Carcinosarcomas of the female genital tract. A pathologic study of 29 metastatic tumors: further evidence for the dominant role of the epithelial component and the conversion theory of histogenesis

Am J Surg Pathol. 1995 Jun;19(6):666-74.


Carcinosarcomas of the female genital tract have generally been regarded as a type of sarcoma. Recent evidence suggests, however, that they may be more closely related to carcinoma. The histologic features of 29 carcinosarcomas with documented metastases were analyzed to study the relative importance of the carcinomatous and sarcomatous components and attempt to provide further evidence on the histogenesis of these neoplasms. Patients' ages ranged from 33 to 81 years (mean, 68). The primary tumor originated in the uterus in 17 cases, the ovary in 11, and the fallopian tube in one. Heterologous sarcoma was present in 21 of the primary tumors (72%). Myometrial invasion was present in all 15 of the uterine tumors treated with hysterectomy and consisted only of the carcinomatous component in 12 cases (80%). In two cases, which possibly developed as "collision"-type carcinosarcomas, the myometrium was separately invaded by carcinoma and sarcoma. Myoinvasive tumor consisted solely of sarcoma in one case. Lymphatic-vascular invasion was found in 10 of the primary tumors (eight uterine, two extrauterine) and consisted of pure carcinoma in all instances. The cellular composition of 62 metastases was evaluated. Of these, 51 metastases were diagnosed concurrently with the primary tumor in 21 patients (73%). Eleven metastases were diagnosed from 2 to 26 months after initial treatment. Carcinoma only was found in 43 metastases (70%), both carcinoma and sarcoma in 15 (24%), and sarcoma alone in four (6%). A total of 35 lymph node metastases occurred in 10 cases, consisting of carcinoma alone at 34 sites. The sole example of a purely sarcomatous lymph node metastasis occurred in one of the possible uterine "collision"-type tumors. Intraperitoneal metastases to serosal surfaces or the omentum occurred in 19 cases and consisted of both carcinoma and sarcoma in 14 and carcinoma only in five. Vaginal metastases occurred in four cases and consisted of only carcinoma in two, carcinoma and sarcoma in one and only sarcoma in one. Four patients had distant organ metastases, including one each to the liver (carcinoma only), breast (carcinoma only), bone marrow (sarcoma only), and brain (sarcoma only). Of the 51 concurrent metastases, only carcinoma was present in 37 (73%), both carcinoma and sarcoma in 13 (26%), and sarcoma alone in one. Of the 11 subsequent metastases, carcinoma alone was found in six (55%), sarcoma alone in three (27%), and both carcinoma and sarcoma in two (18%).(ABSTRACT TRUNCATED AT 400 WORDS)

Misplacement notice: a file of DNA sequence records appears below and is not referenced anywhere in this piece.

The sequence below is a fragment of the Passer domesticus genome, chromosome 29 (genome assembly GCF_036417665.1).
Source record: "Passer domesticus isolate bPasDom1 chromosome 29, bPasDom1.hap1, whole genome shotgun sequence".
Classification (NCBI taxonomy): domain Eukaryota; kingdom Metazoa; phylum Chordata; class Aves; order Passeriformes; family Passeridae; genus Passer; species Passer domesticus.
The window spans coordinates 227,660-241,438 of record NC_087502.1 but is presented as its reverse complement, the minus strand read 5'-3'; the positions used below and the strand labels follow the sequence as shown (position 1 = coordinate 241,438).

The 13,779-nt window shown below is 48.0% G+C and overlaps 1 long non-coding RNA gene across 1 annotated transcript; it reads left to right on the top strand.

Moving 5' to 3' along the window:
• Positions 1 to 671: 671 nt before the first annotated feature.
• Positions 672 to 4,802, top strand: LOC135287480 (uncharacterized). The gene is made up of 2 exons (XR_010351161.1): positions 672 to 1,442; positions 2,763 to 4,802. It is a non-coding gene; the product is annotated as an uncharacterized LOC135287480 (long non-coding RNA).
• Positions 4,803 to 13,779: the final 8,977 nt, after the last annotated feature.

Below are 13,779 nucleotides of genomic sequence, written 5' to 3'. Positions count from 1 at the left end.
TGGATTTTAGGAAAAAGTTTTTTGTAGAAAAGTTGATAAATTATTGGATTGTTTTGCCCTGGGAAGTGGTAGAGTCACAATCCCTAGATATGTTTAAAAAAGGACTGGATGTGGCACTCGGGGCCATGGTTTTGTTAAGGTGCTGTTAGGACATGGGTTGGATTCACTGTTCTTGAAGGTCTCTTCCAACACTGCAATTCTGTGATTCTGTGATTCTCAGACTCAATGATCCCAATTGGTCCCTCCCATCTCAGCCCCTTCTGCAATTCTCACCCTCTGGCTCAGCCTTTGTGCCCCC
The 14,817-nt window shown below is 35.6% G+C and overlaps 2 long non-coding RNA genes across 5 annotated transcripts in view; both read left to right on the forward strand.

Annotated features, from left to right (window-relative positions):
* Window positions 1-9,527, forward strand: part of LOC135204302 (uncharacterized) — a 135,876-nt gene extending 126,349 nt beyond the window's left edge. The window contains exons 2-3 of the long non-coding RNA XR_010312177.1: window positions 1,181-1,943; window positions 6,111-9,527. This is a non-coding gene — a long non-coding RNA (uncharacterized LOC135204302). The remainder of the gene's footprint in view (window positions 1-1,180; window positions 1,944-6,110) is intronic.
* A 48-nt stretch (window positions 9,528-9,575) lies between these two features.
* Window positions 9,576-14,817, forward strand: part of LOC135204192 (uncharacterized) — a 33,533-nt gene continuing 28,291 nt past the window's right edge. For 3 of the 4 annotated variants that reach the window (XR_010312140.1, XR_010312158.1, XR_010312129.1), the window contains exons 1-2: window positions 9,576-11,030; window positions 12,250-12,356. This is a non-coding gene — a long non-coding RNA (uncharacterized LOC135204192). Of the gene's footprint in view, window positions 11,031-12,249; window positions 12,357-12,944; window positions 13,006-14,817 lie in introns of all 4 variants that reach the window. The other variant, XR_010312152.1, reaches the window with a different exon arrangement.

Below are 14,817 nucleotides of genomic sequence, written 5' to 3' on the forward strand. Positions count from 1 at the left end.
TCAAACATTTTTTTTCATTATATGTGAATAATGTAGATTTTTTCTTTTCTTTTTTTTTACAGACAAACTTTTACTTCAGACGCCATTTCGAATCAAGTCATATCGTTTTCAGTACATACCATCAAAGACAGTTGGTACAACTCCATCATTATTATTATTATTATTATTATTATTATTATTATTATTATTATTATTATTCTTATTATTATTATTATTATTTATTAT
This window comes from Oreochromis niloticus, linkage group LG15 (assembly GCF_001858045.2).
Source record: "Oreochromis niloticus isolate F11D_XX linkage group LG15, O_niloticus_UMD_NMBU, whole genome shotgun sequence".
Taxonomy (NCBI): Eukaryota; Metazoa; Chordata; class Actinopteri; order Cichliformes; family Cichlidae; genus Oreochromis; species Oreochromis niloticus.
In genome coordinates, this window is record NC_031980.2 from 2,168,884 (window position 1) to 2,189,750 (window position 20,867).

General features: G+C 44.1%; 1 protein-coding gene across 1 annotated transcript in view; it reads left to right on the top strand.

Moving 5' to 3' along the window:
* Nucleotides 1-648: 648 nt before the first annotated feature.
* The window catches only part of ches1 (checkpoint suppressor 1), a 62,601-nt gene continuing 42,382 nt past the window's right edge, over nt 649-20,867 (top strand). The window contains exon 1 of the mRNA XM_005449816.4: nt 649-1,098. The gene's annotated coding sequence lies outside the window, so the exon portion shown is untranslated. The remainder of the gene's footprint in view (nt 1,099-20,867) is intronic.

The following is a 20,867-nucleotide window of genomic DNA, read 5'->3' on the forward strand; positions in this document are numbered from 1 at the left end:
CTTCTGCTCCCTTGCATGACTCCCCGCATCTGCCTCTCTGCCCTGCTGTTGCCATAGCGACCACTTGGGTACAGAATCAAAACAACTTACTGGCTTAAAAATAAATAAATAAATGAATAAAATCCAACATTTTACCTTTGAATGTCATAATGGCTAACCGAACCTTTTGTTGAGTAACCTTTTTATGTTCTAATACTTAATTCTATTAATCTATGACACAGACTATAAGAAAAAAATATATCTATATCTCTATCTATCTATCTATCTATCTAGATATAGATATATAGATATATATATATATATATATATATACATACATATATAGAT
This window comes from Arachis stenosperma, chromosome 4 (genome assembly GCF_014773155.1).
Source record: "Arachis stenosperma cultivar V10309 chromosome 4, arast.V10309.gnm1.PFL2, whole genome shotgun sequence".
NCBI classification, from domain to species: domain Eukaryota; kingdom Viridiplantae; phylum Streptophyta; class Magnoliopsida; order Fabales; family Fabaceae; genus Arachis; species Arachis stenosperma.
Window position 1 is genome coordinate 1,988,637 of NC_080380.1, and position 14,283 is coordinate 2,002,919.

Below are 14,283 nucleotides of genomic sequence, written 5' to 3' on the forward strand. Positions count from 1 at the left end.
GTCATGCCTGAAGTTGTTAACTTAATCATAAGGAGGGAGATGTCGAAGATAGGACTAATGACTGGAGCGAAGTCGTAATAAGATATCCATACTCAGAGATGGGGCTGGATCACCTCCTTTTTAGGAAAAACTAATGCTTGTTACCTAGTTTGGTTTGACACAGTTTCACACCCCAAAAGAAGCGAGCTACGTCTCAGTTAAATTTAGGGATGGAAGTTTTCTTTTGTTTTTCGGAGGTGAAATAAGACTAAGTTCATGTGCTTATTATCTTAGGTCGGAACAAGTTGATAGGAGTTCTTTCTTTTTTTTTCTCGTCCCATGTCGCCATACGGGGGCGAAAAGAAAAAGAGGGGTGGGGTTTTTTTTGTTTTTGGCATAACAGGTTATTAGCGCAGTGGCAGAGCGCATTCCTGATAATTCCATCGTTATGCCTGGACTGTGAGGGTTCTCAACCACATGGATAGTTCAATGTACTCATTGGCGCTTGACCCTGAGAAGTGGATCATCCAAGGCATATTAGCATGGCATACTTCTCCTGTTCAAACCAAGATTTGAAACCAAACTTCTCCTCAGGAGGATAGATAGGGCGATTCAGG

MeSH terms

  • Adult
  • Aged
  • Aged, 80 and over
  • Carcinosarcoma / pathology*
  • Carcinosarcoma / secondary*
  • Female
  • Genital Neoplasms, Female / pathology*
  • Genital Neoplasms, Female / secondary
  • Humans
  • Lymphatic Metastasis / pathology
  • Middle Aged
  • Peritoneal Neoplasms / secondary